When defective requirements contribute to significant system failures or expensive rework, consider the following preemptive testing strategy.

Assign the responsibility for significantly reducing requirements defects to software testers. Their job is not to develop requirements, but to identify the human causes of requirements defects and to identify mitigations for these defects. In many organizations, no one “owns” requirements defect prevention and detection, but identified ownership is much more effective than project team ownership.

This added responsibility will require a focus on requirements quality as well as code quality, a broader understanding of requirements and their development, and a variety of new collaborative skills. It will also significantly increase the organizational value of testing, leverage the inherent strengths of skilled testers, and reduce requirements volatility. We call this strategy preemptive testing (PT).


Requirements defects may account for most of the defect costs on a project because they are plentiful and expensive when detected late. IBM and Bell Labs studies show that 80 percent of all product defects are created during requirements definition. Many software problems begin with defective requirements that then breed defective designs, data, code, tests, and documentation.

The cost of a requirements defect discovered in production, is the total cost of:

  • Implementation failures, ranging from annoying to life-critical
  • Implementation defect isolation
  • Patches or corrections to designs, data, code, tests, documentation, and requirements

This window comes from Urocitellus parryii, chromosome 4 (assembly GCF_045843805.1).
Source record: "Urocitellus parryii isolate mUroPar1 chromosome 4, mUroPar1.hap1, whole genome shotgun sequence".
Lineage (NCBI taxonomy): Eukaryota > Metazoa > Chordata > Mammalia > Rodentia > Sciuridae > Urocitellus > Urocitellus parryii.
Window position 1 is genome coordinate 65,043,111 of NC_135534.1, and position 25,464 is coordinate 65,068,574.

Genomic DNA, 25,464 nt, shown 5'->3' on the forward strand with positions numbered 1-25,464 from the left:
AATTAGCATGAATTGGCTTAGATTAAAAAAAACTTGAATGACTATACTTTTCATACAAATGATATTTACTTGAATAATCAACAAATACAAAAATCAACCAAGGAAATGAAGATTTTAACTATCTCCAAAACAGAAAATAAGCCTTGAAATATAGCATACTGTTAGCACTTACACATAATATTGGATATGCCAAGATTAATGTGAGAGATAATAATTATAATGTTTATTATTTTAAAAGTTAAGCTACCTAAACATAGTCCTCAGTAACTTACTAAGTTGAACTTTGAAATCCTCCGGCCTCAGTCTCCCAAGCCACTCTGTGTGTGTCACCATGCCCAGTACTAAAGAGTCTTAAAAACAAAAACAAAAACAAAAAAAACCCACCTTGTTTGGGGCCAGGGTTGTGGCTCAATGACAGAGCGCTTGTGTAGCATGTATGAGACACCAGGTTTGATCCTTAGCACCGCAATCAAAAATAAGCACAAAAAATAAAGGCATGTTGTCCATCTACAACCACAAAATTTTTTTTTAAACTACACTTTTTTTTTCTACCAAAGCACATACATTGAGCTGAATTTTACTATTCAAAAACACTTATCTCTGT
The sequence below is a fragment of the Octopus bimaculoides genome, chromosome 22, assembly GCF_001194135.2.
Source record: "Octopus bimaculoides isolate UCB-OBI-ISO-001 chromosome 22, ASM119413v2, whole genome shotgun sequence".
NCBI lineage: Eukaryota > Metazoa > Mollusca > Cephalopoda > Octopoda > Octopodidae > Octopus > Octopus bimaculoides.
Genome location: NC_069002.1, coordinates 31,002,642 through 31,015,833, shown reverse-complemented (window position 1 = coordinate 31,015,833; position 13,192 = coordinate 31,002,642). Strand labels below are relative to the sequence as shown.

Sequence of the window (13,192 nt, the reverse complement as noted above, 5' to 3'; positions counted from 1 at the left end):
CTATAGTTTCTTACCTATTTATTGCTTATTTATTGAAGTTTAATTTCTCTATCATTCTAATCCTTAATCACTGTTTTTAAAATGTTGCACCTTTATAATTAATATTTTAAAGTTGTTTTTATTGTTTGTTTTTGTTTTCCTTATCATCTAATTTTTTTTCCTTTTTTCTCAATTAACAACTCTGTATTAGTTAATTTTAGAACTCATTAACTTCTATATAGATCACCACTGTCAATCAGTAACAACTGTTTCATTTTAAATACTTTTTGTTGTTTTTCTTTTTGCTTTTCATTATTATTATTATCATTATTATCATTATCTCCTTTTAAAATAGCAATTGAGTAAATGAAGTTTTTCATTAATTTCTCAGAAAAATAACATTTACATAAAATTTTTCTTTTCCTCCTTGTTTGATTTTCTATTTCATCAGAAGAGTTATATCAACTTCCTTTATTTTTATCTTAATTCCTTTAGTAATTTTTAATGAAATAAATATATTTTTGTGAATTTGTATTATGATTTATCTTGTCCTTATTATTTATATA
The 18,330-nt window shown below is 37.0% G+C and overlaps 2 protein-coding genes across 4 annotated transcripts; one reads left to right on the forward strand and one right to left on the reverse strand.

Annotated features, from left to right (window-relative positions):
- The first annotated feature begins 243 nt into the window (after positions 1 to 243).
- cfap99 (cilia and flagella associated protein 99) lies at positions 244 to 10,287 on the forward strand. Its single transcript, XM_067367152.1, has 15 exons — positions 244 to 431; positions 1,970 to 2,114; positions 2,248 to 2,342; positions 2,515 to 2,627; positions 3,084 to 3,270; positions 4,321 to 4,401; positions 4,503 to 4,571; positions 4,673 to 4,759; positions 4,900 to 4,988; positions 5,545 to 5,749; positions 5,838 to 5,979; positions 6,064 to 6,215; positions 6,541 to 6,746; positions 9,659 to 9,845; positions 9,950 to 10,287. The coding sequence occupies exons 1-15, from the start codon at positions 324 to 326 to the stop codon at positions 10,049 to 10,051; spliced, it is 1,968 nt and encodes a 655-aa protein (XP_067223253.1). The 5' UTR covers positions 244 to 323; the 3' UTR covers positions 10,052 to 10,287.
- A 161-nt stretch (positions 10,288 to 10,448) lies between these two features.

• Change control and configuration management
  • Reverification and validation
  • Redistribution
  • Causal analysis
  • Hazard mitigation

But the cost of detecting the same defect during requirements development, is only the total cost of:

  • Early detection
  • Causal analysis
  • Hazard mitigation

Improved requirements is a natural side-effect of test strategies that entail early test design. Preemptive testing aims to make it a primary effect.


Before implementation, baseline your reality by: (1) performing human causal analysis on each significant system failure that happens during development or production, and (2) monitoring the number, impact, and nature of requirements defects.

To use preemptive testing, testers must:

  1. Learn
    • requirements fundamentals, including types, forms, and specification alternatives
    • types and human causes of requirements defects
    • causal analysis of major system failures
    • techniques for demonstrating understanding
    • techniques for checking requirements
  2. Identify common (human) causes of your requirements defects based on:
    • requirements defects discovered by analysis of major failures
    • requirements misunderstood by developers
    • defects discovered by requirements checking
  3. Identify common causes of the human errors leading to requirements defects
  4. Identify and implement mitigations for common causes of major failures
  5. Monitor and report mitigation effectiveness
  6. Repeat steps 2 – 5